Organizing the Past
The Paper Tree
by Illya D'Addezio
When newbies start their research, I often hear "oh, this is so easy. I just link
up my name to my parents, and so on and so on. What's the big deal?" As they dig
further and further, they stumble on a few dead ends, adoptions or remarriages and then
their simple record keeping schemes fall apart.
The Ancestry.com First Steps tutorial says, "Most genealogical experts agree that the first step one should take in a genealogical research project is to sketch out whatever knowledge is available on a given family."
The most common approach to this is using Family Group Sheets. That's right, before you
even install one of the popular software packages, you should be writing down the information. If
for no other reason than for safe keeping. And, unless you have a laptop, the software will do you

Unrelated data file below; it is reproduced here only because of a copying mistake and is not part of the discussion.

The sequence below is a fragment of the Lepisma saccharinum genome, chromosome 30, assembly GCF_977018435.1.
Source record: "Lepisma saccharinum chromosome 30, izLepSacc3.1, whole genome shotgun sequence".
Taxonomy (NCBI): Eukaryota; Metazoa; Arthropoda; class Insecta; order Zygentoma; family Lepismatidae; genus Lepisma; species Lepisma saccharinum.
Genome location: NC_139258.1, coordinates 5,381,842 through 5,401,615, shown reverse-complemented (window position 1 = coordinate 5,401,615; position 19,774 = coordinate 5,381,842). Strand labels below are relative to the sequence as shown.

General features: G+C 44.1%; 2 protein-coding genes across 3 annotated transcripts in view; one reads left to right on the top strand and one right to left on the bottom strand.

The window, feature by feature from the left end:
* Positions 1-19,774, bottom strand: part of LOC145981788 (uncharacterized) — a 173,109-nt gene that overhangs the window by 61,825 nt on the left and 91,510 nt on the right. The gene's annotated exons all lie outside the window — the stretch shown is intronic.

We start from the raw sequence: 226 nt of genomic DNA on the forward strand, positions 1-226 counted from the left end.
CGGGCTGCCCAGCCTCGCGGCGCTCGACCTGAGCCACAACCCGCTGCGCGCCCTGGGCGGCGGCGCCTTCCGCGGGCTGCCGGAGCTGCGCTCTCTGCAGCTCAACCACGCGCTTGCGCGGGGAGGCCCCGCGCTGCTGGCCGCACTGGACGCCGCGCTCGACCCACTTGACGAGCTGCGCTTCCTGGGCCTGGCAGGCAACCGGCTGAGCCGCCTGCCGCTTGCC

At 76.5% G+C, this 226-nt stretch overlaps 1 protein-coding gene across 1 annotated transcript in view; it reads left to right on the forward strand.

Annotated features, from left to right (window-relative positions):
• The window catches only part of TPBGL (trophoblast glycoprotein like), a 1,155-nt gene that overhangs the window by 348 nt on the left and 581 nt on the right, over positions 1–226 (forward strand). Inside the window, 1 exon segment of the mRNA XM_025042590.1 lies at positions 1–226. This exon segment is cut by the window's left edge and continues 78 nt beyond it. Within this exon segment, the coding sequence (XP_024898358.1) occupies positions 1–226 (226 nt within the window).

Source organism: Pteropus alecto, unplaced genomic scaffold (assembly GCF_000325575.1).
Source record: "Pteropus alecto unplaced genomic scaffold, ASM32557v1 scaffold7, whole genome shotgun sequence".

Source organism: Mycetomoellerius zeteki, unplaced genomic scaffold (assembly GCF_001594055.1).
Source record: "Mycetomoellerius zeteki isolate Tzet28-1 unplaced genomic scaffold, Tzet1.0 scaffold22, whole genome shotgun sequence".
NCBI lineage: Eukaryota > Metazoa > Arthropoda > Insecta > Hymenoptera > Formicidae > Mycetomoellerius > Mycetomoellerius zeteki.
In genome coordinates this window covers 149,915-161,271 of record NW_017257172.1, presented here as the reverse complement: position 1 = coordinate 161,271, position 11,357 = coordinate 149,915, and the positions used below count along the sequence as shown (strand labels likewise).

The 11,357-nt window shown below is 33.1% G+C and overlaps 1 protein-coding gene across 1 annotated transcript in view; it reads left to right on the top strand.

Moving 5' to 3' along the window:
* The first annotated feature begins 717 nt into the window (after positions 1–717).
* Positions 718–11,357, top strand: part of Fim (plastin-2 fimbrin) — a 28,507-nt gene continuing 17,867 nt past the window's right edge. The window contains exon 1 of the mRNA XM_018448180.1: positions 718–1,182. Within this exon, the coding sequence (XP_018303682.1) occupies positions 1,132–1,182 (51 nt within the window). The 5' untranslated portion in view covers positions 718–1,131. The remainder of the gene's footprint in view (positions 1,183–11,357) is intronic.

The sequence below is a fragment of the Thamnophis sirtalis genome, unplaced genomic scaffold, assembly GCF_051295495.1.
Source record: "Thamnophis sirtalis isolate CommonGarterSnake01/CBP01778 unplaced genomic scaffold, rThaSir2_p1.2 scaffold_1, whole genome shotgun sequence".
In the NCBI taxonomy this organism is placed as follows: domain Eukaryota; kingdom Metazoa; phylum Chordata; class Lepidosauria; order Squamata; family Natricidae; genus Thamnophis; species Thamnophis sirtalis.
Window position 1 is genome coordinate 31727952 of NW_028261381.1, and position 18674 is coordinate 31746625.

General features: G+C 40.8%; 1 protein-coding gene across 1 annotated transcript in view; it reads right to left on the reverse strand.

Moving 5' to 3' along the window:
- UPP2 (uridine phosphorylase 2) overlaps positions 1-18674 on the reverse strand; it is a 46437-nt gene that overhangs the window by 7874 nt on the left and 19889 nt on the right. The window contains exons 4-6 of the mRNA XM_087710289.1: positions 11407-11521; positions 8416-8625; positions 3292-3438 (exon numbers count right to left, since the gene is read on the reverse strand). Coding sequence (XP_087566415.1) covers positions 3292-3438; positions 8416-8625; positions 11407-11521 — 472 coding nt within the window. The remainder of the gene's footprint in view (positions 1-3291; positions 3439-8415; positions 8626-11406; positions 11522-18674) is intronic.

no good when you're out visiting relatives or in the library.
Here are a couple of examples:
Pick a form you like, or create your own. Either way the Family Group Sheet is an execellent
guide to accurately recording information about your ancestors. The forms helped me by highlighting
additional questions I should be asking my relatives.
Continue on to Part 2: Clues & Correspondence
Numbering Systems in Genealogy
An article by Richard A. Pence.
Family Tree Magazine - Download Forms
A variety of research forms available in self-extracting files.
Ancestry Corner Reference Library - FREE Forms
These forms require the Adobe Acrobat reader.
The Unpuzzling Your Past Workbook : Essential Forms and Letters for All Genealogists
A book by Emily Anne Croom.